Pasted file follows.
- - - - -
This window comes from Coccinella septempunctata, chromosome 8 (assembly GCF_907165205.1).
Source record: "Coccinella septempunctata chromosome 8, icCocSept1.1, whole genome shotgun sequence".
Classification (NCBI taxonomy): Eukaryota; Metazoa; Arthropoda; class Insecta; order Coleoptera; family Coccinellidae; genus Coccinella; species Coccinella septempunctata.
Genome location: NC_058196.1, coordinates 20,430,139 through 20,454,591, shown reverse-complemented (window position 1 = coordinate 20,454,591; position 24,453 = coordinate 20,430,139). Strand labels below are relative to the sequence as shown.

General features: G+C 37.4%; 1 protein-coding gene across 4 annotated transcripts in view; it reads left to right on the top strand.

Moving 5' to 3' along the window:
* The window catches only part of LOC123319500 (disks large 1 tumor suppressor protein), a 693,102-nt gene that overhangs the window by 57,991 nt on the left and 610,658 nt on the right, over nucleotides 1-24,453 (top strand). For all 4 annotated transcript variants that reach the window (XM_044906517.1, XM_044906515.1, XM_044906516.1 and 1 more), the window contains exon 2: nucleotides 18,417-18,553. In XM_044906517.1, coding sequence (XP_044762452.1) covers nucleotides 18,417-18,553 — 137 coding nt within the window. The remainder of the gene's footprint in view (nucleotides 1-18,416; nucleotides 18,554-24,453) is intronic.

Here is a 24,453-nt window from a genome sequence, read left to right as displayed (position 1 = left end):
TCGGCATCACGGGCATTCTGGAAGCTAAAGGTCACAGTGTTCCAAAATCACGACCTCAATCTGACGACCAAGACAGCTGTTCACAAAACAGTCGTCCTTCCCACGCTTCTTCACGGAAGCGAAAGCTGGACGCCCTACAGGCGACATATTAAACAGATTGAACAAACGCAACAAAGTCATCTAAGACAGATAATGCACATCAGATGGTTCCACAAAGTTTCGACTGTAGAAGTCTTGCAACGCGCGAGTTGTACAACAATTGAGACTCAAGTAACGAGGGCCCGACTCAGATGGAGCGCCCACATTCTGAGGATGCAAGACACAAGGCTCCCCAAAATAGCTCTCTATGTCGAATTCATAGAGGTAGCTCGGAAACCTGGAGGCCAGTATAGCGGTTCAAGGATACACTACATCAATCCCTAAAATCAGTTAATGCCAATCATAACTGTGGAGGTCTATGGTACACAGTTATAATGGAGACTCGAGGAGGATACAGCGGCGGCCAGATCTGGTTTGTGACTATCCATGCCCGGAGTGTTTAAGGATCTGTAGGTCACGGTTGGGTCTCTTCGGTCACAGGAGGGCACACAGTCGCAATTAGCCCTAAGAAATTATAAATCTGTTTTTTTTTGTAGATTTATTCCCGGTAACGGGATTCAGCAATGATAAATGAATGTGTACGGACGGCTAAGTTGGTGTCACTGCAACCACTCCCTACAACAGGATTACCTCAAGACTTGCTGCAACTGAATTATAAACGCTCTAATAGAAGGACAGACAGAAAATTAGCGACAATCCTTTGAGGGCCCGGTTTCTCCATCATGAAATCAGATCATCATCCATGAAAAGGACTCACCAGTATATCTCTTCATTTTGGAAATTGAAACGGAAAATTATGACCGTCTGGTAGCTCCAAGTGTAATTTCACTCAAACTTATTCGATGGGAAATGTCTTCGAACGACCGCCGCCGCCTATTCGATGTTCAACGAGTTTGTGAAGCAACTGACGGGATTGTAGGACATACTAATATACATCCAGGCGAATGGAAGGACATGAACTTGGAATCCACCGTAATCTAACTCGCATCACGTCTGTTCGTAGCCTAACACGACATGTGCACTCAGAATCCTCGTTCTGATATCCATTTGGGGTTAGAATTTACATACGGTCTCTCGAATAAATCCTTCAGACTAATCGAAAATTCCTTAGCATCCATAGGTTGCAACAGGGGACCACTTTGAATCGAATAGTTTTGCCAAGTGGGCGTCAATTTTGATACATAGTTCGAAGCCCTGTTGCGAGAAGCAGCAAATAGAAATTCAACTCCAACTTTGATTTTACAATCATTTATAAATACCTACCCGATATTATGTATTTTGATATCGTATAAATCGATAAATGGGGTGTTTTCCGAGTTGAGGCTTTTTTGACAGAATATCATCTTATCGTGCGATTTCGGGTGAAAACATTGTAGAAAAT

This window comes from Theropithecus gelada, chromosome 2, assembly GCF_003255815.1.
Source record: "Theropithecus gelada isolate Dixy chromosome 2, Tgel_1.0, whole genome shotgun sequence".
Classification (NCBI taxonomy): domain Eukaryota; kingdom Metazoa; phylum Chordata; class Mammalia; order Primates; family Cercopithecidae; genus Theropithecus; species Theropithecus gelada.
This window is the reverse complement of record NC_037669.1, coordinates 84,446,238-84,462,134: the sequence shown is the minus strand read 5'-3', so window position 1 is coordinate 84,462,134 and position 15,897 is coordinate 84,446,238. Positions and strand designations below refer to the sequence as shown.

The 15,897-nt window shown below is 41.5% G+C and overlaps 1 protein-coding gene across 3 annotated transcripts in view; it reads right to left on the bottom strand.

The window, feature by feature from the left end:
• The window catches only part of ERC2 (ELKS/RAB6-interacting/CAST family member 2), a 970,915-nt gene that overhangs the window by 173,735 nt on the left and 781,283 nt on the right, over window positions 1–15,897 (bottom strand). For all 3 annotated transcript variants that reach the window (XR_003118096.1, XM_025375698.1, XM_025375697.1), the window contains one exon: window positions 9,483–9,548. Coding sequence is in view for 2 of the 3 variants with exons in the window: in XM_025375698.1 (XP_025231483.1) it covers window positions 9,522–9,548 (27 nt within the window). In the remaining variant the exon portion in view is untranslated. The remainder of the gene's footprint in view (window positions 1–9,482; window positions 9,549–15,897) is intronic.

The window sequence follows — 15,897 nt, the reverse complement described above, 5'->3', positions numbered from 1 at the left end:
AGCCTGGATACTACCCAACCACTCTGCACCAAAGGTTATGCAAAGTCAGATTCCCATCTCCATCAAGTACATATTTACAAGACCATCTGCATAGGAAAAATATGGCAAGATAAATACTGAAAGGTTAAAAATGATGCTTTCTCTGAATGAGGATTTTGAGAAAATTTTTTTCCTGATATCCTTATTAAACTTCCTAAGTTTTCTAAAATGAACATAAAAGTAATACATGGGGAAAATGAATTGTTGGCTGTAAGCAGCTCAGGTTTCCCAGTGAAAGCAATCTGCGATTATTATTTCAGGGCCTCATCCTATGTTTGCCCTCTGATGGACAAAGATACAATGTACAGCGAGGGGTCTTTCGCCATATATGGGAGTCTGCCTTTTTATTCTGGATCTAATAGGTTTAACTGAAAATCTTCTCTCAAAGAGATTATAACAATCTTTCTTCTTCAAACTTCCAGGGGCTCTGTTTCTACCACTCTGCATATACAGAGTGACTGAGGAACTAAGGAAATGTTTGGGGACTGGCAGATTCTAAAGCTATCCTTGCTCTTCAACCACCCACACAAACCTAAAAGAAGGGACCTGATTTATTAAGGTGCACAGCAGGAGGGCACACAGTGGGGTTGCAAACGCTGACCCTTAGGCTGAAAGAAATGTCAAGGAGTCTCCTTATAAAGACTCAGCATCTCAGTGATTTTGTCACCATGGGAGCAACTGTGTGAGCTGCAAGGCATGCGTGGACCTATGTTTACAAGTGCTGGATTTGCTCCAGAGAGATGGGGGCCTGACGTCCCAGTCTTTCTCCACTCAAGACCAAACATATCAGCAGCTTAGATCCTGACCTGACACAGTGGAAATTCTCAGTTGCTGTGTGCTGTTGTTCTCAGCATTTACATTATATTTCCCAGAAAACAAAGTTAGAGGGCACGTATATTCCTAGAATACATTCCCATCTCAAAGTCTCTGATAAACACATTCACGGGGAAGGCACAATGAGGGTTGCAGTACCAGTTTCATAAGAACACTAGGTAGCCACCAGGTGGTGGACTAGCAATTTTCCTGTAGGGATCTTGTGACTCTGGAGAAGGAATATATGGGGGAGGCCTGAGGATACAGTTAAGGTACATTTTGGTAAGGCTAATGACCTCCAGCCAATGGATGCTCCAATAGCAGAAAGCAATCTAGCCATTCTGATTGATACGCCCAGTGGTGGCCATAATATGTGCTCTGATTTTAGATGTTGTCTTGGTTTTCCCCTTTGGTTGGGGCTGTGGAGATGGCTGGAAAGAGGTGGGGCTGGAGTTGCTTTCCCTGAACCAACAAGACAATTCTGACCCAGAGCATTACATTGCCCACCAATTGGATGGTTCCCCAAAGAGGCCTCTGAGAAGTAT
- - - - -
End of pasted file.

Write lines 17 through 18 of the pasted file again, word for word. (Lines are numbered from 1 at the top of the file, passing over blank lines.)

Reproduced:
The window sequence follows — 15,897 nt, the reverse complement described above, 5'->3', positions numbered from 1 at the left end:
AGCCTGGATACTACCCAACCACTCTGCACCAAAGGTTATGCAAAGTCAGATTCCCATCTCCATCAAGTACATATTTACAAGACCATCTGCATAGGAAAAATATGGCAAGATAAATACTGAAAGGTTAAAAATGATGCTTTCTCTGAATGAGGATTTTGAGAAAATTTTTTTCCTGATATCCTTATTAAACTTCCTAAGTTTTCTAAAATGAACATAAAAGTAATACATGGGGAAAATGAATTGTTGGCTGTAAGCAGCTCAGGTTTCCCAGTGAAAGCAATCTGCGATTATTATTTCAGGGCCTCATCCTATGTTTGCCCTCTGATGGACAAAGATACAATGTACAGCGAGGGGTCTTTCGCCATATATGGGAGTCTGCCTTTTTATTCTGGATCTAATAGGTTTAACTGAAAATCTTCTCTCAAAGAGATTATAACAATCTTTCTTCTTCAAACTTCCAGGGGCTCTGTTTCTACCACTCTGCATATACAGAGTGACTGAGGAACTAAGGAAATGTTTGGGGACTGGCAGATTCTAAAGCTATCCTTGCTCTTCAACCACCCACACAAACCTAAAAGAAGGGACCTGATTTATTAAGGTGCACAGCAGGAGGGCACACAGTGGGGTTGCAAACGCTGACCCTTAGGCTGAAAGAAATGTCAAGGAGTCTCCTTATAAAGACTCAGCATCTCAGTGATTTTGTCACCATGGGAGCAACTGTGTGAGCTGCAAGGCATGCGTGGACCTATGTTTACAAGTGCTGGATTTGCTCCAGAGAGATGGGGGCCTGACGTCCCAGTCTTTCTCCACTCAAGACCAAACATATCAGCAGCTTAGATCCTGACCTGACACAGTGGAAATTCTCAGTTGCTGTGTGCTGTTGTTCTCAGCATTTACATTATATTTCCCAGAAAACAAAGTTAGAGGGCACGTATATTCCTAGAATACATTCCCATCTCAAAGTCTCTGATAAACACATTCACGGGGAAGGCACAATGAGGGTTGCAGTACCAGTTTCATAAGAACACTAGGTAGCCACCAGGTGGTGGACTAGCAATTTTCCTGTAGGGATCTTGTGACTCTGGAGAAGGAATATATGGGGGAGGCCTGAGGATACAGTTAAGGTACATTTTGGTAAGGCTAATGACCTCCAGCCAATGGATGCTCCAATAGCAGAAAGCAATCTAGCCATTCTGATTGATACGCCCAGTGGTGGCCATAATATGTGCTCTGATTTTAGATGTTGTCTTGGTTTTCCCCTTTGGTTGGGGCTGTGGAGATGGCTGGAAAGAGGTGGGGCTGGAGTTGCTTTCCCTGAACCAACAAGACAATTCTGACCCAGAGCATTACATTGCCCACCAATTGGATGGTTCCCCAAAGAGGCCTCTGAGAAGTAT